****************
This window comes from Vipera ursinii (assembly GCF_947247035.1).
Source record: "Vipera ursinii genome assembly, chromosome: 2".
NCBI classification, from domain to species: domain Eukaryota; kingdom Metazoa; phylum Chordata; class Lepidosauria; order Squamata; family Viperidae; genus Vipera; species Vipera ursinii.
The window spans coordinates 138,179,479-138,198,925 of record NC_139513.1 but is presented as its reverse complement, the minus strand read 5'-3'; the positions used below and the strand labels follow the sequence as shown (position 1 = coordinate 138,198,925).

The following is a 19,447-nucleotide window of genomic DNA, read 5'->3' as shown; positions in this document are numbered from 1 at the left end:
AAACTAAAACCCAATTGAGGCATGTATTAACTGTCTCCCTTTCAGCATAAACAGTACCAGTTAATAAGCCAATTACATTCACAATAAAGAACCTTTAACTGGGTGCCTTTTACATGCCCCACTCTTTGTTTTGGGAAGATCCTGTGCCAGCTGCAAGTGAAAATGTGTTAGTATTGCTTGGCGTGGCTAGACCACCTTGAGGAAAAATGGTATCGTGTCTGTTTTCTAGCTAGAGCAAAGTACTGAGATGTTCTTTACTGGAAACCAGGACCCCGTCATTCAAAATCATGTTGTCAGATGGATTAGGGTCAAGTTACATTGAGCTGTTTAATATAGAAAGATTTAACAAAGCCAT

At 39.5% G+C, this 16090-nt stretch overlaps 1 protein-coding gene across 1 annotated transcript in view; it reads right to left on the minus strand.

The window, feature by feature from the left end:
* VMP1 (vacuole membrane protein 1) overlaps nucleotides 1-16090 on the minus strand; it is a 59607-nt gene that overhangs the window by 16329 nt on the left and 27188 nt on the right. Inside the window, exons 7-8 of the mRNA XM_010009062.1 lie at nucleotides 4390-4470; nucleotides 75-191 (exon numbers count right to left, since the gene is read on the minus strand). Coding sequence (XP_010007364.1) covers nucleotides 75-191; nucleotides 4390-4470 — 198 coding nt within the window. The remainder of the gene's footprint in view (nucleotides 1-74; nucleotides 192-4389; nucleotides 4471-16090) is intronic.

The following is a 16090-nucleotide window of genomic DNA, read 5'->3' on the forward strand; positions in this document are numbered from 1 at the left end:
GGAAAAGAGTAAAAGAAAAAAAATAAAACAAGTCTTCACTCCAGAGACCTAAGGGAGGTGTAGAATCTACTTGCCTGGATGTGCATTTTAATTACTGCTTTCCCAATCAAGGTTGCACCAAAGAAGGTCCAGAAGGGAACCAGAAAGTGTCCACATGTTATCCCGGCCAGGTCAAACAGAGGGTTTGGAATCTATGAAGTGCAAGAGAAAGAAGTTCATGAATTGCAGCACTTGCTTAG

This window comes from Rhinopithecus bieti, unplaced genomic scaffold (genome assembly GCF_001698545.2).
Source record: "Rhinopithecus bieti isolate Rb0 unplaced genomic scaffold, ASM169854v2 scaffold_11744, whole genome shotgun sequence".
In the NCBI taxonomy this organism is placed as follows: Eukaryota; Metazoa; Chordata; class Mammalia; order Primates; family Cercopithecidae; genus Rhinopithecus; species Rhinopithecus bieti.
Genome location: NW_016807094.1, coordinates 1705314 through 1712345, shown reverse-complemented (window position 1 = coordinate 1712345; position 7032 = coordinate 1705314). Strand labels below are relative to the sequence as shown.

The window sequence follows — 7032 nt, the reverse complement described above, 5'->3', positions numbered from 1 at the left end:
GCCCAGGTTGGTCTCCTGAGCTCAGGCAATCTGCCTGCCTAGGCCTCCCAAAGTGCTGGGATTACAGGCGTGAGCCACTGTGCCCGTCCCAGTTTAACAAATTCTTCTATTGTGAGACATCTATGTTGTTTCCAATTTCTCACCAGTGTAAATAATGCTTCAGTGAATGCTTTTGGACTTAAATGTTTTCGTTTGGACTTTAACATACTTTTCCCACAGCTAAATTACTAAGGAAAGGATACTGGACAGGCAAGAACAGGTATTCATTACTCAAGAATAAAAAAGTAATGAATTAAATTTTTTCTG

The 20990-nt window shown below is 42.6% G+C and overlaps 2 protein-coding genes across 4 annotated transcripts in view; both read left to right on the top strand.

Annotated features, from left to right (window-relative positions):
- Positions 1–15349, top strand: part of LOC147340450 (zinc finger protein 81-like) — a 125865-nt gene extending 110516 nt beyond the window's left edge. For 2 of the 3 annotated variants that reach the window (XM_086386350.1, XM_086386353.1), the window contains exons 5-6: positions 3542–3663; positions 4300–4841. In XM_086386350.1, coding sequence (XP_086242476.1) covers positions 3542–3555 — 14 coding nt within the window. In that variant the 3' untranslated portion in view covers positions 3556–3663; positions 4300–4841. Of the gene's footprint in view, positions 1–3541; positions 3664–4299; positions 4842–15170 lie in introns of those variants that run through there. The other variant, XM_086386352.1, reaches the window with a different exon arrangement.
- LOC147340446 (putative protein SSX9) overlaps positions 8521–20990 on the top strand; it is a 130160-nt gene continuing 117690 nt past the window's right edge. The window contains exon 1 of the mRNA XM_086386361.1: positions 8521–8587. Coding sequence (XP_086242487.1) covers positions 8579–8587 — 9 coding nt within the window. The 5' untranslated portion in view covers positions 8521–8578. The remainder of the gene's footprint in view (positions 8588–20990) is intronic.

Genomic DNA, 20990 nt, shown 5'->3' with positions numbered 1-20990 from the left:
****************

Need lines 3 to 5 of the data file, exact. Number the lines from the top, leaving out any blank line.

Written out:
NCBI classification, from domain to species: domain Eukaryota; kingdom Metazoa; phylum Chordata; class Lepidosauria; order Squamata; family Viperidae; genus Vipera; species Vipera ursinii.
The window spans coordinates 138,179,479-138,198,925 of record NC_139513.1 but is presented as its reverse complement, the minus strand read 5'-3'; the positions used below and the strand labels follow the sequence as shown (position 1 = coordinate 138,198,925).

The following is a 19,447-nucleotide window of genomic DNA, read 5'->3' as shown; positions in this document are numbered from 1 at the left end: